I came to grips with this about ten years ago. I would go to these listening rooms, and I would see people play and it would be pin-drop silent. Then, when I would go to play these same spots, it was just like one of my normal gigs, and people would feel as comfortable to chat as any of my shows. This, again, is in a venue where I had just seen the place be pin-drop silent, and that would kinda upset me.

But then, I came to the point where I made peace with the fact that they had bought their tickets. I use in-ear monitors, and I can just turn them up and ignore them like they are ignoring me. At the end of the day, I did my thing and hopefully, my kids can go to college one day. For fans trying to hear, the closer speakers always help. Oh, and cupping your hands by your ears so you can hear better and sometimes gets your message across in a gentle way.

L4LM: You have another upcoming project that features some newish material out there on the road right now: your tribute to Tom Petty with The Hillbenders. What was the genesis of this collaboration?

KW: It was about 2015. Every year I do a benefit for my hometown ASPCA the day after Christmas. I try and change it up and bring a different project for that show, so that year I did “Pettygrass” with my studio engineer and the amazing dobro player Jay Starling. I played bass, and it was fifteen Tom Petty hits with harmonies as a set for the benefit.

Skip ahead to when Tom Petty died, and I was in the studio working on this upcoming instrumental project and we couldn’t concentrate. So we brought up the voice memos from the project, and we just sat and listened to those and ran them through computer models, mastered them, and ended up releasing them on my Soundcloud or something like that. It was just because we both loved Petty and had loved that time when we were working on these songs.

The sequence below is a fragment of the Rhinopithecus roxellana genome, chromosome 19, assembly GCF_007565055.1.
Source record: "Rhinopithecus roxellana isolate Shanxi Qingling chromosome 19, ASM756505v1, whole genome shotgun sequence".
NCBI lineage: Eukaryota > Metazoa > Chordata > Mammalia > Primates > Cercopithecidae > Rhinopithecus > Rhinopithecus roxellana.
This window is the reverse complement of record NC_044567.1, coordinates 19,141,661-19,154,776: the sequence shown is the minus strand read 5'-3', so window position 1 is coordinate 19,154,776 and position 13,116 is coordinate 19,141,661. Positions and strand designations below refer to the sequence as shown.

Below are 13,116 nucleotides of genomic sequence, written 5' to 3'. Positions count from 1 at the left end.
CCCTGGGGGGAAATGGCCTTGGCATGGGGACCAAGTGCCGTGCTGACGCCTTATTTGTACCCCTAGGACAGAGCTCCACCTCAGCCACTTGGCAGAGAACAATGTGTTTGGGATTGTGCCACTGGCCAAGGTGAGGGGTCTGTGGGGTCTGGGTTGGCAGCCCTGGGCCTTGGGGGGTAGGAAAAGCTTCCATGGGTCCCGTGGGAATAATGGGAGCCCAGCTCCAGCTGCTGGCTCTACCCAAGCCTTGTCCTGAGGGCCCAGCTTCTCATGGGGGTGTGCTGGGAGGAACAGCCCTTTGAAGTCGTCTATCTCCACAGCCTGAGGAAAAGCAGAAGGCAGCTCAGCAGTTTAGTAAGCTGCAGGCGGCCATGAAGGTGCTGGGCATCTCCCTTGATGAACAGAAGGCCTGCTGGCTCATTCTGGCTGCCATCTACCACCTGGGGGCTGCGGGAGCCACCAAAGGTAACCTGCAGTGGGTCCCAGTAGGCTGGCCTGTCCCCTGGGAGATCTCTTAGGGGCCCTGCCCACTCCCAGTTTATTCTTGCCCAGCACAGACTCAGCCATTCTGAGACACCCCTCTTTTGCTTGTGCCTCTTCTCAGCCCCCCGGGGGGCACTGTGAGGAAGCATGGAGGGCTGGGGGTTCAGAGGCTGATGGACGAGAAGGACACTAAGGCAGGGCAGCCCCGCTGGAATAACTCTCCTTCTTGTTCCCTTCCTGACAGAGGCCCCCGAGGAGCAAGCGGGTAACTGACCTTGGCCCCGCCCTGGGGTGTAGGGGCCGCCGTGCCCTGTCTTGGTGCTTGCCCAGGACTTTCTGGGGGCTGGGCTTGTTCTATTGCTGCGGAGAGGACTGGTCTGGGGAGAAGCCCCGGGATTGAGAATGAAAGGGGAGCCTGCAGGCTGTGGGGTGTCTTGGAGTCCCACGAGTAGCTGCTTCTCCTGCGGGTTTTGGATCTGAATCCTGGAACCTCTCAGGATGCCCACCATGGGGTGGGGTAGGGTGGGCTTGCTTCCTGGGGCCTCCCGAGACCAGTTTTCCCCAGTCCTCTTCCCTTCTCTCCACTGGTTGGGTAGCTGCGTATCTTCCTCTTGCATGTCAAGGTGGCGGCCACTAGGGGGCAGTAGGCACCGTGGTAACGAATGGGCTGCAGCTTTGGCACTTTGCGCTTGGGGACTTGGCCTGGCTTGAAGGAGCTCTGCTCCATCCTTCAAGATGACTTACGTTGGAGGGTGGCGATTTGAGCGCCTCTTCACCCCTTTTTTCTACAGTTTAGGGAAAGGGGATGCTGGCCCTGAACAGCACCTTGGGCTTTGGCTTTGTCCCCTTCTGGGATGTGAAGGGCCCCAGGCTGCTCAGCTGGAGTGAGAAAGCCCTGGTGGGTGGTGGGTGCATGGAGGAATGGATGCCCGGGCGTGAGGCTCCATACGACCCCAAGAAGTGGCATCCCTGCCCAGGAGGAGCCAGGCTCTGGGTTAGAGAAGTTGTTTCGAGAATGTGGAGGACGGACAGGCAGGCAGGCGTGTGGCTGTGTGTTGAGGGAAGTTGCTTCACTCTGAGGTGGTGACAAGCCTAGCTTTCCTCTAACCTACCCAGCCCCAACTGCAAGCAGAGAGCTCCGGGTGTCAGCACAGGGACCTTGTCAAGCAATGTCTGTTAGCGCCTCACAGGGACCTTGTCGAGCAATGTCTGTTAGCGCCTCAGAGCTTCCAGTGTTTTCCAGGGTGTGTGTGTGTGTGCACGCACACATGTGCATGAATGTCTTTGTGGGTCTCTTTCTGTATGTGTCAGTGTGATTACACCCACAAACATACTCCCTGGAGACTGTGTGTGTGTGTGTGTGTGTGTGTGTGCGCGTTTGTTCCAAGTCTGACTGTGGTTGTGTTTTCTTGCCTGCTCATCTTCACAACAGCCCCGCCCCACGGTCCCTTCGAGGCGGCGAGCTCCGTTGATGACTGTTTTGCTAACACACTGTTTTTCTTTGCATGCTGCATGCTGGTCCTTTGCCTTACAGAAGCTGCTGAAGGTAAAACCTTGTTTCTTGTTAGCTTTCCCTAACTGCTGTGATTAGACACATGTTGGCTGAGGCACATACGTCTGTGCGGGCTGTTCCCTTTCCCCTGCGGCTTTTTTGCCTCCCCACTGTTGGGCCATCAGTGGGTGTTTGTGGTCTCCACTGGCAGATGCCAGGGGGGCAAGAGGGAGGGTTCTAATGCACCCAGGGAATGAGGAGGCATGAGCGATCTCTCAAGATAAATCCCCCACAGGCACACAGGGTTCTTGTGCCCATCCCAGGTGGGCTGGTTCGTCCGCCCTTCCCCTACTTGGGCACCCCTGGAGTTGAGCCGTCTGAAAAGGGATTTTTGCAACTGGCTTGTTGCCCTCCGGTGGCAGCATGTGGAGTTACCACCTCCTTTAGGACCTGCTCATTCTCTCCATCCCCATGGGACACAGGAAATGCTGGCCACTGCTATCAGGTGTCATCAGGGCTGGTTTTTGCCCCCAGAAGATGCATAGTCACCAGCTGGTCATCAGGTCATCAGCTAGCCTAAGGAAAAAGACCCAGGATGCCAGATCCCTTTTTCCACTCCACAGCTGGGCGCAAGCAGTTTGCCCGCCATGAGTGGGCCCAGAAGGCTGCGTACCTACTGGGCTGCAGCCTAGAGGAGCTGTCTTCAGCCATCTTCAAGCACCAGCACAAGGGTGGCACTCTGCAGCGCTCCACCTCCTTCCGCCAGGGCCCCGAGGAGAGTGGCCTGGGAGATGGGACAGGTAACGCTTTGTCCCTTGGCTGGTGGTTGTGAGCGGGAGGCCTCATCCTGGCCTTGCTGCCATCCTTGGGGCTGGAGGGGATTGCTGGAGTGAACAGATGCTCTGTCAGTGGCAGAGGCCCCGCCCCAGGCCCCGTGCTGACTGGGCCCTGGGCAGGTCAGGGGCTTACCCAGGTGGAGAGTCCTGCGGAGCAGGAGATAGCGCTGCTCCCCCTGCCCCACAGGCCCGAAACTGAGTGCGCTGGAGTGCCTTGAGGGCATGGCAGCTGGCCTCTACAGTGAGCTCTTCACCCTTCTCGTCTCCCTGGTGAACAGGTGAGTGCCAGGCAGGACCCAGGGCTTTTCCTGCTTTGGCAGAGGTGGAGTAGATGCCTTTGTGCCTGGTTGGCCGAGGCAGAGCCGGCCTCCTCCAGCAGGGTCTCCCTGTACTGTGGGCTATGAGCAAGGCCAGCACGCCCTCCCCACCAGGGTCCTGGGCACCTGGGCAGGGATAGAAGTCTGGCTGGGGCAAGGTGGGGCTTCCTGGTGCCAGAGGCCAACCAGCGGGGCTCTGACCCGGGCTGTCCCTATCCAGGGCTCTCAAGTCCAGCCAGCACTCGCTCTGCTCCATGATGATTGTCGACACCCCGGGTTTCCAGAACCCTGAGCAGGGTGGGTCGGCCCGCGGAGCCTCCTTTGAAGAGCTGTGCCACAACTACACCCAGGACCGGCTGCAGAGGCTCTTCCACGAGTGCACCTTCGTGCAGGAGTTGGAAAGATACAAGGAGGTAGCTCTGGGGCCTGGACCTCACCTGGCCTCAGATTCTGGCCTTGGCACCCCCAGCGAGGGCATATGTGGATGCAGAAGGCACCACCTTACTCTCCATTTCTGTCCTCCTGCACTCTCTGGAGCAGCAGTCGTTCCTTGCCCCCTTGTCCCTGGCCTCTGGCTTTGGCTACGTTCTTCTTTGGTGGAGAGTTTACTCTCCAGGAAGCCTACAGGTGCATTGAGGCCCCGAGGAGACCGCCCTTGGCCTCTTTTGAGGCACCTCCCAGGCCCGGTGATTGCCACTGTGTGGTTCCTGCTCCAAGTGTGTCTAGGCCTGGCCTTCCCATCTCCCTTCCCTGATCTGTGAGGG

Often, I would go back and listen to these voice memos just to listen and remember how happy we were when we were doing these songs. The Hillbenders picked up on these tracks and contacted me and suggested continuing this project. The Hillbenders are just so amazing in their sense of attention to detail. You can see it in their version of The Who‘s rock opera, Tommy, which was really fun.

It took me a minute to come around to the idea of continuing this project, but I’m glad I did. We’ve done our first gig, and it was just really special—there were so many people singing along. There is something really special about playing songs with so many people singing along at the same time.


Live For Live Music: In the jam scene, there can be a little dichotomy between the folks who are there for a twenty-minute jam and the folks who like to sing-a-long. Which side of that would you say you fall more on?

Keller Williams: Hm. As far as the Petty project, I like the singing. The same with the Grateful Grass stuff I do. Sure, there’ll be some solos, but nothing like the Steve Kimock stuff. Time and place, I guess.

L4LM: You said a moment ago that you had slight trepidation about continuing the Pettygrass project. Was that a “respect for the fallen” line of reasoning or something else?